Over the past few weeks we’ve looked at automatic wire strippers for the perfect wire cut, the ChassisEAR to locate bad noises and the extension wrench that loosens bolts in tight areas. This week’s cool tool, the tap socket, can help you reconstruct destroyed threads or create new ones.
This suggestion comes from reader Slow Joe Crow, who says that a tap socket will work when the usual tool, a T-handle tap, will not. Honestly, I didn’t even know that these existed.
Destroyed threaded holes can be a major annoyance to the DIY wrencher. In my experience, I sometimes find destroyed threads from cross-threaded or way over-tightened fasteners. Sometimes threaded holes also give up the ghost due to wear or if you’re in the Midwest, rust. It sucks doing all of the hard work to get a stuck bolt free, only to learn that the threads are too damaged to replace it.
One of the best solutions to this headache is a thread chaser/restorer, which you can rent from your local car parts store. Or you can use taps. Taps are tools that are shaped a little bit like screws, but with a more tapered nose and sharper “threads.” When inserted into a damaged bolt hole, or a newly drilled one, and then twisted, taps cut into the material and make fresh, new threads.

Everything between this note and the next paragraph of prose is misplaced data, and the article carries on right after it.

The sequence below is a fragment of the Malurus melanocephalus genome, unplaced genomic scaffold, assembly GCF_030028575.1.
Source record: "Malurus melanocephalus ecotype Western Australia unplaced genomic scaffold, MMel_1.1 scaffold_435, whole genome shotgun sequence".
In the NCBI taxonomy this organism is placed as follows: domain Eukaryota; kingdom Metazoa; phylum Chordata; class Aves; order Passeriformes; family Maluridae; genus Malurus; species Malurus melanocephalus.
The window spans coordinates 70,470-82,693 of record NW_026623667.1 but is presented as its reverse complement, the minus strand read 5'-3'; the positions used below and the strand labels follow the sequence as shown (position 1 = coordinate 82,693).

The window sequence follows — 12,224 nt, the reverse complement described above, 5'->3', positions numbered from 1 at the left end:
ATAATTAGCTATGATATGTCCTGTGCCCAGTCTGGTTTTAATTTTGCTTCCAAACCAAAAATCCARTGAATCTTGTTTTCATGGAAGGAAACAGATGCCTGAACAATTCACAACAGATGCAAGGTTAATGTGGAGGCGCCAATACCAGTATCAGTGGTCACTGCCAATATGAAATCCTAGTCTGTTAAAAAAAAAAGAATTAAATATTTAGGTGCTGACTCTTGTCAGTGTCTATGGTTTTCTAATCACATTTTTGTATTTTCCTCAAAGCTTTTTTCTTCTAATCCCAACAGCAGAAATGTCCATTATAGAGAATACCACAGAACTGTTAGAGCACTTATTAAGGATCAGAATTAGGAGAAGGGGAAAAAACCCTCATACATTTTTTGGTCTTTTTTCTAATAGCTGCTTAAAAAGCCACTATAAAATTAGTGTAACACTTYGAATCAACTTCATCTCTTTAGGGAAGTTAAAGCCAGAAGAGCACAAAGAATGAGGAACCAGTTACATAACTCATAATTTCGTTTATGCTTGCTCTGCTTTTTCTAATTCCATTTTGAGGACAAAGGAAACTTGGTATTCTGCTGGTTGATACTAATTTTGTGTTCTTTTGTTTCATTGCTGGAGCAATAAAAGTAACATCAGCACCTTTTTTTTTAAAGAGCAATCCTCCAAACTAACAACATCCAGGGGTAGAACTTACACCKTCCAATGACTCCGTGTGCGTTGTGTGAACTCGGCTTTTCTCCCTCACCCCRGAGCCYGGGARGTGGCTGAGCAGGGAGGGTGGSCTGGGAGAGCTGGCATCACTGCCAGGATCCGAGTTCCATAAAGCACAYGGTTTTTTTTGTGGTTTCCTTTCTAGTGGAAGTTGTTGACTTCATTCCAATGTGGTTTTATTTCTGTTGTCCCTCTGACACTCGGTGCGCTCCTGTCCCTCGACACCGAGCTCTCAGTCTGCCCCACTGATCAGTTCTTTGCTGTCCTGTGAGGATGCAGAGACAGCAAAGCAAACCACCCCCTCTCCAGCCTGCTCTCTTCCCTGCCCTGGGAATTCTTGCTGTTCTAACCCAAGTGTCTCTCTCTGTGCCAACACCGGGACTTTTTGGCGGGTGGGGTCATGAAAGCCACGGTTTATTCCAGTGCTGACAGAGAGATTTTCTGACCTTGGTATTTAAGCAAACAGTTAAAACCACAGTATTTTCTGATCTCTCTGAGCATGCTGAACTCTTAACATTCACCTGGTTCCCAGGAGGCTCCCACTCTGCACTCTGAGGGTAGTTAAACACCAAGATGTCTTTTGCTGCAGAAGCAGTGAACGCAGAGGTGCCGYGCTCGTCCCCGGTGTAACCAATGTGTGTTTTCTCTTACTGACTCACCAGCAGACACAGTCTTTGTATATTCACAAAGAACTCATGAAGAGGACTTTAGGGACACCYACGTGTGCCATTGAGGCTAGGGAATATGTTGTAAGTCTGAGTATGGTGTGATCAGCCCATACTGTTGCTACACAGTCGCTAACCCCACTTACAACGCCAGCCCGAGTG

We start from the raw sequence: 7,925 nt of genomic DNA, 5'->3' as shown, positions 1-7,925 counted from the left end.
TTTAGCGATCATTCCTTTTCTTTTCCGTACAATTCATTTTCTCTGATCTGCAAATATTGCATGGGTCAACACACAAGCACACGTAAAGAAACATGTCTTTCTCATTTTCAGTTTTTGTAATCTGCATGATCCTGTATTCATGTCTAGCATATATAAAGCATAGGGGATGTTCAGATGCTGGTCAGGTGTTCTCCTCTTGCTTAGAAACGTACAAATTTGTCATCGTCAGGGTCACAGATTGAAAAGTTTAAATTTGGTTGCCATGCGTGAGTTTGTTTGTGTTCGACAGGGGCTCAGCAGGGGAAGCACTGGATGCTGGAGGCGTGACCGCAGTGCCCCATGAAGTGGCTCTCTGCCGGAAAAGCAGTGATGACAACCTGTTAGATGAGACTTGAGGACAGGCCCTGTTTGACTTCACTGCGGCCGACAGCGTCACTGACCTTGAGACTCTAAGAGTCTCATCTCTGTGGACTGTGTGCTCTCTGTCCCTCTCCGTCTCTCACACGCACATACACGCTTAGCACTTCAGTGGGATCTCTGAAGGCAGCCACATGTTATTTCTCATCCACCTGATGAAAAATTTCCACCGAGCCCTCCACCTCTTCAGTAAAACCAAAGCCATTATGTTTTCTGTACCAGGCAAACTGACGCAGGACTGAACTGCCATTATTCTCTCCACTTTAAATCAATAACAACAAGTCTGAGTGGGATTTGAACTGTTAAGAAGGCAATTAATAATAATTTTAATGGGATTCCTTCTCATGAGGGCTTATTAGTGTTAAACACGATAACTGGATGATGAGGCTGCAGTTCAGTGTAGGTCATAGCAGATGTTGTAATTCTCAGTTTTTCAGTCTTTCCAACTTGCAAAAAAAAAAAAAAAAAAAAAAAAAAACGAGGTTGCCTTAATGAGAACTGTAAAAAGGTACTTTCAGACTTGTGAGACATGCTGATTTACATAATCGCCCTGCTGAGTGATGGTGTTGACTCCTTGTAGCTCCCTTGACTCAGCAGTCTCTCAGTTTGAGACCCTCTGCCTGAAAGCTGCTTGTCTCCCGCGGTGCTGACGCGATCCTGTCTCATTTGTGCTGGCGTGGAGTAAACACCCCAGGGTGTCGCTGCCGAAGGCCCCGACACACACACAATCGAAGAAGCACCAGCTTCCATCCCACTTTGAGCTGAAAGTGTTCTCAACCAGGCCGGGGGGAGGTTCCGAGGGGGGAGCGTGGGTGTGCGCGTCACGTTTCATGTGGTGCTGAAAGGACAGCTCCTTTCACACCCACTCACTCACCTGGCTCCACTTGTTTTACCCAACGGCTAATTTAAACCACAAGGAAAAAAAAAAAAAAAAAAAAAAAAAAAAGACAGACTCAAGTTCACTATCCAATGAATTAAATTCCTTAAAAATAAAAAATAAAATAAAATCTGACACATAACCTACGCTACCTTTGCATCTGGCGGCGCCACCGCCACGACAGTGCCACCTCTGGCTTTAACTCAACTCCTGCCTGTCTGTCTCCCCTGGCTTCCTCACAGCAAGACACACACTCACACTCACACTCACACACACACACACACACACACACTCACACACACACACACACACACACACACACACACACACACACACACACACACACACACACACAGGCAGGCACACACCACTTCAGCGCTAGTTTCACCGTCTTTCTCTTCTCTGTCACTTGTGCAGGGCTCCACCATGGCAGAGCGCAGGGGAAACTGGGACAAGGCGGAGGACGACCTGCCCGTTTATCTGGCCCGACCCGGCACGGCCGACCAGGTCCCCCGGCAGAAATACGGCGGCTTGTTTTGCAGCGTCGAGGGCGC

The tool used for this operation is often a T-handle tap wrench. It’s an excellent tool to repair damaged threads, but it has one problem: it requires a lot of space:
This is fine if the thread you need to rebuild is out in the open but not so much when things are cramped.
That’s when you can pull out a socket tap. Socket taps can make new threads like a t-handle tap wrench but as it’s attached to a ratchet, you can use an extension to clear the tight area.
The Don The Small Engine Doctor YouTube channel demonstrates how one of these tools work in a review:
This is another tool that won’t break the bank. Slow Joe Crow says that they found an Irwin Hanson tap socket at a Wilco farm store for $5. This deal doesn’t appear to be advertised online.
A Lisle tap socket like the one featured in the video above runs about $50. Other brands of tap sockets appear to run as low as $20 at places like eBay or Amazon.
Do you know of a weird or unique but must-have tool that every wrencher should have? Do you want to see us put a type of tool to the test and see how it performs? Shoot me an email or drop it down in the comments!